Why is the case important?
An undercover police agent was placed in jail with the suspect and got them to elicit incriminating statements.
Facts of the case
While being held in jail, Perkins freely confessed to committing a murder to an undercover police officer who was posing as another inmate.
Are Miranda warnings required when an undercover agent is asking questions that could elicit an incriminating result?
No. Reverse the appellate court’s decision affirming the suppression of the statements.
The Fifth Amendment privilege versus self-incrimination is not implicated when a suspect is not aware they are speaking to law enforcement, and then gives incriminating statements, thus admit the statements into evidence.
On certiorari, the United States Supreme Court reversed and remanded. The Court held that Miranda warnings were not required when the suspect was unaware that he was speaking to a law enforcement officer and gave a voluntary statement. The Court found that conversations between suspects and undercover agents did not implicate the concerns underlying Miranda. According to the Court, the essential ingredients of a police-dominated atmosphere and compulsion were not present when an incarcerated person spoke freely to someone he believed to be a fellow inmate. Coercion was to be determined from the perspective of the suspect. Ploys to mislead a suspect or lull him into a false sense of security that did not rise to the level of compulsion or coercion to speak were not within the concerns of Miranda warnings. The Court averred that Miranda was not meant to protect suspects from boasting about their criminal activities.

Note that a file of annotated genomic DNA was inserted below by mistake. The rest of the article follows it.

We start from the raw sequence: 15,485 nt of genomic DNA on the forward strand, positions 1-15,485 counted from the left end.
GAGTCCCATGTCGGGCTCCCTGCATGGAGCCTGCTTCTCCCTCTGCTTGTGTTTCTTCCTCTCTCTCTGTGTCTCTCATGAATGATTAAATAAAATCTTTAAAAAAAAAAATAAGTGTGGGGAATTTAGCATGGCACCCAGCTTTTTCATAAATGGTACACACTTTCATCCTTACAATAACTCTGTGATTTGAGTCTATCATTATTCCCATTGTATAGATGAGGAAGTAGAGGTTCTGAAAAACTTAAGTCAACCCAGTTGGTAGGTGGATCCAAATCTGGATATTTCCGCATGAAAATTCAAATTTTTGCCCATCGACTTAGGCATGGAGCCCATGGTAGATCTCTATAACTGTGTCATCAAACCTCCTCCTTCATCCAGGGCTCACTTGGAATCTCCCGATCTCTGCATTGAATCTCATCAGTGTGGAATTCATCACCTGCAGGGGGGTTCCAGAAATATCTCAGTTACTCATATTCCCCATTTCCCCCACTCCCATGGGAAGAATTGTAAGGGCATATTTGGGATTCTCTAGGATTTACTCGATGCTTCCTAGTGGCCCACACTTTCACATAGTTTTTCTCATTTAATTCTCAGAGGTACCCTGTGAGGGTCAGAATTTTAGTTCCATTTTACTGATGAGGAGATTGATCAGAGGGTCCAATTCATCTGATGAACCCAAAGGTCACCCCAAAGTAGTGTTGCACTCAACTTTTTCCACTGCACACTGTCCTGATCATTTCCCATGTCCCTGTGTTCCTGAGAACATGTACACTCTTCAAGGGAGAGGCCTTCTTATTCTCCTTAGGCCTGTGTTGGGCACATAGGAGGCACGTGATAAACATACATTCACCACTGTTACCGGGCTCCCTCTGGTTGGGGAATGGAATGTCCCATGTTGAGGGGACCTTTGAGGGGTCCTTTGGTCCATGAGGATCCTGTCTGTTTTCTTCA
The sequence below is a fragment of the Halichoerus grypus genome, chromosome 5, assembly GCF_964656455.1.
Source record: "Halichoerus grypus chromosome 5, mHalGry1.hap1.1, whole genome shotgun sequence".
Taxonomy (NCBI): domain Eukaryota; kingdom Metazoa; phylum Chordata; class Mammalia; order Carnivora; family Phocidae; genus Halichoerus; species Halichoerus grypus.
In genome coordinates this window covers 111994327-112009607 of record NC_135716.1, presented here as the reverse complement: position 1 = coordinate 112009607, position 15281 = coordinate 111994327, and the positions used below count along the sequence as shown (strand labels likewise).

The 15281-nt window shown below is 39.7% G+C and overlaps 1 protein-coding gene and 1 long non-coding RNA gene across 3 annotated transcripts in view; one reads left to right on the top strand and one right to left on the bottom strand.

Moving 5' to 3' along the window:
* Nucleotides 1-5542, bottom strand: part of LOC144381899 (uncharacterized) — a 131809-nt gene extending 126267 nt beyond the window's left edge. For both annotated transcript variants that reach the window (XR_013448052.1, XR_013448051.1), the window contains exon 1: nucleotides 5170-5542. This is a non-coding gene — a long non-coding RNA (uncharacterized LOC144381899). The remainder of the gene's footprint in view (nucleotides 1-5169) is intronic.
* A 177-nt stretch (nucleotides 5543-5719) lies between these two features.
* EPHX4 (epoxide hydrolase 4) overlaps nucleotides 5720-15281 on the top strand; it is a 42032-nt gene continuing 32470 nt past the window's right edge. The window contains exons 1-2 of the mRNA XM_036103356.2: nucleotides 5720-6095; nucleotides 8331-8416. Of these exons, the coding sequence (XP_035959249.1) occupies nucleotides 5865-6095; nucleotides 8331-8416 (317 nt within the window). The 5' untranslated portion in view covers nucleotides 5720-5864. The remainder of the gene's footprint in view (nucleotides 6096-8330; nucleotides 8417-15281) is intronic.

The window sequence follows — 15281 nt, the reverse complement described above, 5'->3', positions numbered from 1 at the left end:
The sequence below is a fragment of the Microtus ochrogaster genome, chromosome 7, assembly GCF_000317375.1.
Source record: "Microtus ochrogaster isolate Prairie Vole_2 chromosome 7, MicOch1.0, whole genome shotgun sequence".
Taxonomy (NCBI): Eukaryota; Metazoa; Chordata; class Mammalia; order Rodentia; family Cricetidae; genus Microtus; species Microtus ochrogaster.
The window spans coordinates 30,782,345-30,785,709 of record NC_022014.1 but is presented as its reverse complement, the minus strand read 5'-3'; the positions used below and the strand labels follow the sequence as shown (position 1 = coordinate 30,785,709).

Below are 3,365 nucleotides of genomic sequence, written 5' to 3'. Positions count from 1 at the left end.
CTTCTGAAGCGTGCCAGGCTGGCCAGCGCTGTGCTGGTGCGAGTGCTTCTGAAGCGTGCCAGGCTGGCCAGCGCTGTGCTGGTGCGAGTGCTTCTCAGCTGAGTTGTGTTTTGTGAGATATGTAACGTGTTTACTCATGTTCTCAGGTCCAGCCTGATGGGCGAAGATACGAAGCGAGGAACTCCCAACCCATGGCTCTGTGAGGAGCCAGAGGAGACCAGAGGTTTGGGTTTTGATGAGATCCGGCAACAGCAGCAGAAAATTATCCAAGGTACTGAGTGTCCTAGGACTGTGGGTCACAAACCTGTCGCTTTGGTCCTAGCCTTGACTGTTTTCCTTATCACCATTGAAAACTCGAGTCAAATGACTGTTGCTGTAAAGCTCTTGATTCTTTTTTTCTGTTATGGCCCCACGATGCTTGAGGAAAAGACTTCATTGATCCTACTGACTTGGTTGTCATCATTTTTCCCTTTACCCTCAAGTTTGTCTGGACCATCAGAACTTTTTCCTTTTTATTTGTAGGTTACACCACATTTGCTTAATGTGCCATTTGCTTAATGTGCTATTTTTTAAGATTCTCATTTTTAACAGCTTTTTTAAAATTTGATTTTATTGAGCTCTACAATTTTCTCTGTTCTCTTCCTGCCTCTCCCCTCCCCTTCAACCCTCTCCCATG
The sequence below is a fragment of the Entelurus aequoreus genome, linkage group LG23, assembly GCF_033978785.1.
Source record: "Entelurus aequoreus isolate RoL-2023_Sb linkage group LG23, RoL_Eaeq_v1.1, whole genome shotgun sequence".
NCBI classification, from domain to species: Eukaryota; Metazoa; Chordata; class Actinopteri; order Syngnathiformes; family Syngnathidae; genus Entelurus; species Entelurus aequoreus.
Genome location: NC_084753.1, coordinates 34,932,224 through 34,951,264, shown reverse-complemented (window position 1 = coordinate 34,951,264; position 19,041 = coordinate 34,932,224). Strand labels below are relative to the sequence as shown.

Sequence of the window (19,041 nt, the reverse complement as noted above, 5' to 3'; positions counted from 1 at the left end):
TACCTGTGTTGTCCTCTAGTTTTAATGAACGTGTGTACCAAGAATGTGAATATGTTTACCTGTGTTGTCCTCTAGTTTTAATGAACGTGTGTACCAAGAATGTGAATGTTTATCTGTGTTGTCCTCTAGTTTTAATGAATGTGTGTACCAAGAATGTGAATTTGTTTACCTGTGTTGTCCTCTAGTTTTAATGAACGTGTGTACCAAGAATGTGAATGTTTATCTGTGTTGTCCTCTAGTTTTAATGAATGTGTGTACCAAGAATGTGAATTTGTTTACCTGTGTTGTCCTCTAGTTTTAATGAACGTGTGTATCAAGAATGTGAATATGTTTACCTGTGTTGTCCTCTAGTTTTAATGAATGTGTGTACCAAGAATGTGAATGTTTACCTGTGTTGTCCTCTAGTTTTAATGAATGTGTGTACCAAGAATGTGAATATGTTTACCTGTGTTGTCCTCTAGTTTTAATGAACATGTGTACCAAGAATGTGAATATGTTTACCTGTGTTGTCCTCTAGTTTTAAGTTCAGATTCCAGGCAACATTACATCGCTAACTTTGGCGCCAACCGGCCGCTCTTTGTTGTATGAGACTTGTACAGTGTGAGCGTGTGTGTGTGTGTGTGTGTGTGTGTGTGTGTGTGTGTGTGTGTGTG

- Case Brief: 1990
- Petitioner: Illinois
- Respondent: Perkins
- Decided by: Rehnquist Court
Citation: 496 US 292 (1990)
Argued: Feb 20, 1990
Decided: Jun 4, 1990